Angry Crown Heights residents filed into the latest in a seemingly endless string of public hearings about the future of a vacant armory Tuesday, this time before the City Planning Commission.
“It is a shame that we are even here to discuss this today,” Bertha Lewis told the panel. “It’s an outrage that this sham of a deal is even coming before this body in this form. And it’s yet another example of the mayor putting the needs of the people who funded his campaign above the people who elected him.”
Mayor Bill de Blasio said on Thursday that his administration will work with Crown Heights Councilmember Laurie Cumbo to meet her concerns about the project, Politico reported.
“The plan as it’s written now is a sustainable plan that can actually keep that facility open for the community for the long haul at an affordable level,” the mayor said. “In the end, we’re going to work with the council member to see if there is a way to improve the project that would win her support and be more comfortable for the community.”
Note: Leave it to the Mayor to turn popular opposition to BFC Partners into a reason to give them more money from public coffers.
In order to make a dent in the homelessness crisis, we must increase the number of units developed for households who earn less than $25,000 a year — households that are not served by the private market,” states the report from the RAFA coalition, which includes groups such as Legal Aid Society, United Neighborhood Houses, and Tenants & Neighbors.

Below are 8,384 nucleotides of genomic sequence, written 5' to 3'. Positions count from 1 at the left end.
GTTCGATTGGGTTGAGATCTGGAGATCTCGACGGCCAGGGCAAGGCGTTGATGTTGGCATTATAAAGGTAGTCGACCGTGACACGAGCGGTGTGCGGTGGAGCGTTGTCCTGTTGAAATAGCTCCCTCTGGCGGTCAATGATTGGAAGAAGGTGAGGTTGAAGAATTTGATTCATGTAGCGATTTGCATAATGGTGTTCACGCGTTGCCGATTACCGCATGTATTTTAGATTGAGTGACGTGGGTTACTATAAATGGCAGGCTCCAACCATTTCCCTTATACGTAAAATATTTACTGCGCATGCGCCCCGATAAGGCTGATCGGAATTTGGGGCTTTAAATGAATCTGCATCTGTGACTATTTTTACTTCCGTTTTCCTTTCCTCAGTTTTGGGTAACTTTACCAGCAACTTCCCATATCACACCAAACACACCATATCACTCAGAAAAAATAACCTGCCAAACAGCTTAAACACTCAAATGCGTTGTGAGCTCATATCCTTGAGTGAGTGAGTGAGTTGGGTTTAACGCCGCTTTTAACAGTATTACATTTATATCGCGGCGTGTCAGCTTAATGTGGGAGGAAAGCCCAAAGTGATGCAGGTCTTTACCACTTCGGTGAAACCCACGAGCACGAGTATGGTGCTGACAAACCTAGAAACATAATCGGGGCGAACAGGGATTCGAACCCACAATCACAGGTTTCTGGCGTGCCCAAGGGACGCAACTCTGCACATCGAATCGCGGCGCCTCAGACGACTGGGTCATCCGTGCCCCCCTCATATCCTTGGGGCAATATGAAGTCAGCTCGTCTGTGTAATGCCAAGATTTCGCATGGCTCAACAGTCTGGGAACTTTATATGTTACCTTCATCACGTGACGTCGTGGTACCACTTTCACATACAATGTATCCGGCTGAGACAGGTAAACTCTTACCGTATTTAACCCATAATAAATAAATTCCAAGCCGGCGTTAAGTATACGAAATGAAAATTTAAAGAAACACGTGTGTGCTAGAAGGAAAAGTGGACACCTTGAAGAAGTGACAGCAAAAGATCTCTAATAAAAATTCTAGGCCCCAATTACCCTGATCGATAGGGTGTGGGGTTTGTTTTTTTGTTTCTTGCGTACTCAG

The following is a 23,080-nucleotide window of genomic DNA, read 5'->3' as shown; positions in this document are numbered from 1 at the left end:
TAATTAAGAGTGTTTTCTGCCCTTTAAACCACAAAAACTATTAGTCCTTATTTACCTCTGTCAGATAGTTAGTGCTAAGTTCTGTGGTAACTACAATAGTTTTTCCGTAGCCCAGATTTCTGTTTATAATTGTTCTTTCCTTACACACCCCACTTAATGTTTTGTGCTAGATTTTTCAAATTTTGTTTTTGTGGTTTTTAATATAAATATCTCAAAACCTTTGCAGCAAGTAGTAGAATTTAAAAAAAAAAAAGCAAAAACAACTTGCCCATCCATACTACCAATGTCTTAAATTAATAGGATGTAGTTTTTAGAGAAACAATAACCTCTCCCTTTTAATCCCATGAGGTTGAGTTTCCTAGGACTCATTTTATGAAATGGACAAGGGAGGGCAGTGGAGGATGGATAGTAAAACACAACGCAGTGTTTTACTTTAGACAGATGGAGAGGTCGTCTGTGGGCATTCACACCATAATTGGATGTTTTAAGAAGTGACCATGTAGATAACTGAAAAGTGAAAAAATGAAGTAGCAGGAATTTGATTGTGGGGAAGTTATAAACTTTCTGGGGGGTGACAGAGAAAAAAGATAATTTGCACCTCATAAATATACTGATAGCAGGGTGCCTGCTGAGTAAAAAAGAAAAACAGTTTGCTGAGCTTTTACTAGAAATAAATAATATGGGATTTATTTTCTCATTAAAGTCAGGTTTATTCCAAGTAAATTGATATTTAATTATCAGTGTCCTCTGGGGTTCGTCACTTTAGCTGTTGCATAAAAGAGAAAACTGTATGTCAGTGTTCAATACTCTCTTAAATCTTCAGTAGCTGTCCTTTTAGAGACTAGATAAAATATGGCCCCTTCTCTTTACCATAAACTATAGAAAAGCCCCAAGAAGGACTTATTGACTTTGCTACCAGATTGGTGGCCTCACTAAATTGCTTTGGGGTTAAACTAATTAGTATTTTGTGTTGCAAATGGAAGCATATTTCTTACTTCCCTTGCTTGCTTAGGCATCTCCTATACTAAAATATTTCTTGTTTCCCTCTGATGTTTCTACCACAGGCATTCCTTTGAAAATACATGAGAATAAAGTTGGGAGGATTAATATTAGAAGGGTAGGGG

The group, for instance, is critical of the plan for the Bedford Union Armory in Crown Heights where an entire city-owned block will be used for 386 units of luxury housing while just 18 units would be affordable to the local community earning about $34,000 for a family of three. In order to make a dent in the homelessness crisis, we must increase the number of units developed for households who earn less than $25,000 a year — households that are not served by the private market,” states the report from the RAFA coalition, which includes groups such as Legal Aid Society, United Neighborhood Houses, and Tenants & Neighbors.
City Councilwoman Laurie Cumbo’s win in a contentious Brooklyn primary Tuesday sets the stage for a deal on the administration’s Crown Heights armory project. And because her positions on the development have largely been laid out, the question now is whether the mayor will be willing to make concessions that run counter to a lucrative housing strategy he likes to employ.
Cumbo secured 58 percent of the vote over Ede Fox’s 42 percent in the heated Brooklyn race, according to New York City Board of Elections returns.
No polls were circulated from the district, but it was considered one of the most competitive races in the city. Fox won 26 percent to Cumbo’s 35 percent in the same matchup four years ago, and this cycle she raised $83,000 in private donations to Cumbo’s $121,203 — a notable amount for a challenger to an incumbent.